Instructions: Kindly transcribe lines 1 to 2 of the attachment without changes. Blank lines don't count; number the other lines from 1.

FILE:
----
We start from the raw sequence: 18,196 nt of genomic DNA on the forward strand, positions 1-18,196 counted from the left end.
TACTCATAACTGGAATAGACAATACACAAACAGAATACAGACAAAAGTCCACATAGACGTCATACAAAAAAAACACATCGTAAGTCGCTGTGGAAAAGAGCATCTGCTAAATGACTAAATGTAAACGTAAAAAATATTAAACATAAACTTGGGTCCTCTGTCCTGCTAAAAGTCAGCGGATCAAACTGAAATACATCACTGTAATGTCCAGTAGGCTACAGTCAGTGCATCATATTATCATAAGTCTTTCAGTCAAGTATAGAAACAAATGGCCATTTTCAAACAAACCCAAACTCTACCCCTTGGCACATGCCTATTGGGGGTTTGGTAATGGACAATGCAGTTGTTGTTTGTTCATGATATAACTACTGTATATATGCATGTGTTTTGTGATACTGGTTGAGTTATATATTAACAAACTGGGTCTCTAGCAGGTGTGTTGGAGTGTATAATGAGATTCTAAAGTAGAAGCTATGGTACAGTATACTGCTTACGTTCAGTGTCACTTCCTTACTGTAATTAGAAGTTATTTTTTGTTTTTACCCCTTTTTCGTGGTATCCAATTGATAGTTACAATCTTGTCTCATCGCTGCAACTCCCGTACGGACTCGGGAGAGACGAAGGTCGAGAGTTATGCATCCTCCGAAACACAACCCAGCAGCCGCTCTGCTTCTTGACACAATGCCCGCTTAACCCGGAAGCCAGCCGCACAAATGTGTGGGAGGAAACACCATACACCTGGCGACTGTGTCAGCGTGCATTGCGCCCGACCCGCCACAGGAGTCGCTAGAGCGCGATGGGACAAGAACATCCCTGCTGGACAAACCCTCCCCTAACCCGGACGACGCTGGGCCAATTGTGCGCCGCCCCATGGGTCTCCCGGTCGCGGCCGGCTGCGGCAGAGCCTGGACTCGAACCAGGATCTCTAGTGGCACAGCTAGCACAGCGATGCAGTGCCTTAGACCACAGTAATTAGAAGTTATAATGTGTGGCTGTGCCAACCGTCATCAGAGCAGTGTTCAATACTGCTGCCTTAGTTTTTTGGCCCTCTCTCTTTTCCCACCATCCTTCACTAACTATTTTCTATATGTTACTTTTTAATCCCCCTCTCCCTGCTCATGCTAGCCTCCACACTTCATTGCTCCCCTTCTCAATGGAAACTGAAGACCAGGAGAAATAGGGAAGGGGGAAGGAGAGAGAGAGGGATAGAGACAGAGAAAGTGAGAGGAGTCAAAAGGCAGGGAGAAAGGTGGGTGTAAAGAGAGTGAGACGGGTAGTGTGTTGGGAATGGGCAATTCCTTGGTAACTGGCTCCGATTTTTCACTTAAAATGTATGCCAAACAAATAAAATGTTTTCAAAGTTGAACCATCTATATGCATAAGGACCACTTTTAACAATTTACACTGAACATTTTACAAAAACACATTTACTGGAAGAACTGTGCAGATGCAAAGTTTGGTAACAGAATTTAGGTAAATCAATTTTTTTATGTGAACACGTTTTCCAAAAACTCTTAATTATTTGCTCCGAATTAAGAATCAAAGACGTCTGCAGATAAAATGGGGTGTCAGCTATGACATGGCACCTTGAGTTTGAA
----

We start from the raw sequence: 18,196 nt of genomic DNA on the forward strand, positions 1-18,196 counted from the left end.
TACTCATAACTGGAATAGACAATACACAAACAGAATACAGACAAAAGTCCACATAGACGTCATACAAAAAAAACACATCGTAAGTCGCTGTGGAAAAGAGCATCTGCTAAATGACTAAATGTAAACGTAAAAAATATTAAACATAAACTTGGGTCCTCTGTCCTGCTAAAAGTCAGCGGATCAAACTGAAATACATCACTGTAATGTCCAGTAGGCTACAGTCAGTGCATCATATTATCATAAGTCTTTCAGTCAAGTATAGAAACAAATGGCCATTTTCAAACAAACCCAAACTCTACCCCTTGGCACATGCCTATTGGGGGTTTGGTAATGGACAATGCAGTTGTTGTTTGTTCATGATATAACTACTGTATATATGCATGTGTTTTGTGATACTGGTTGAGTTATATATTAACAAACTGGGTCTCTAGCAGGTGTGTTGGAGTGTATAATGAGATTCTAAAGTAGAAGCTATGGTACAGTATACTGCTTACGTTCAGTGTCACTTCCTTACTGTAATTAGAAGTTATTTTTTGTTTTTACCCCTTTTTCGTGGTATCCAATTGATAGTTACAATCTTGTCTCATCGCTGCAACTCCCGTACGGACTCGGGAGAGACGAAGGTCGAGAGTTATGCATCCTCCGAAACACAACCCAGCAGCCGCTCTGCTTCTTGACACAATGCCCGCTTAACCCGGAAGCCAGCCGCACAAATGTGTGGGAGGAAACACCATACACCTGGCGACTGTGTCAGCGTGCATTGCGCCCGACCCGCCACAGGAGTCGCTAGAGCGCGATGGGACAAGAACATCCCTGCTGGACAAACCCTCCCCTAACCCGGACGACGCTGGGCCAATTGTGCGCCGCCCCATGGGTCTCCCGGTCGCGGCCGGCTGCGGCAGAGCCTGGACTCGAACCAGGATCTCTAGTGGCACAGCTAGCACAGCGATGCAGTGCCTTAGACCACAGTAATTAGAAGTTATAATGTGTGGCTGTGCCAACCGTCATCAGAGCAGTGTTCAATACTGCTGCCTTAGTTTTTTGGCCCTCTCTCTTTTCCCACCATCCTTCACTAACTATTTTCTATATGTTACTTTTTAATCCCCCTCTCCCTGCTCATGCTAGCCTCCACACTTCATTGCTCCCCTTCTCAATGGAAACTGAAGACCAGGAGAAATAGGGAAGGGGGAAGGAGAGAGAGAGGGATAGAGACAGAGAAAGTGAGAGGAGTCAAAAGGCAGGGAGAAAGGTGGGTGTAAAGAGAGTGAGACGGGTAGTGTGTTGGGAATGGGCAATTCCTTGGTAACTGGCTCCGATTTTTCACTTAAAATGTATGCCAAACAAATAAAATGTTTTCAAAGTTGAACCATCTATATGCATAAGGACCACTTTTAACAATTTACACTGAACATTTTACAAAAACACATTTACTGGAAGAACTGTGCAGATGCAAAGTTTGGTAACAGAATTTAGGTAAATCAATTTTTTTATGTGAACACGTTTTCCAAAAACTCTTAATTATTTGCTCCGAATTAAGAATCAAAGACGTCTGCAGATAAAATGGGGTGTCAGCTATGACATGGCACCTTGAGTTTGAA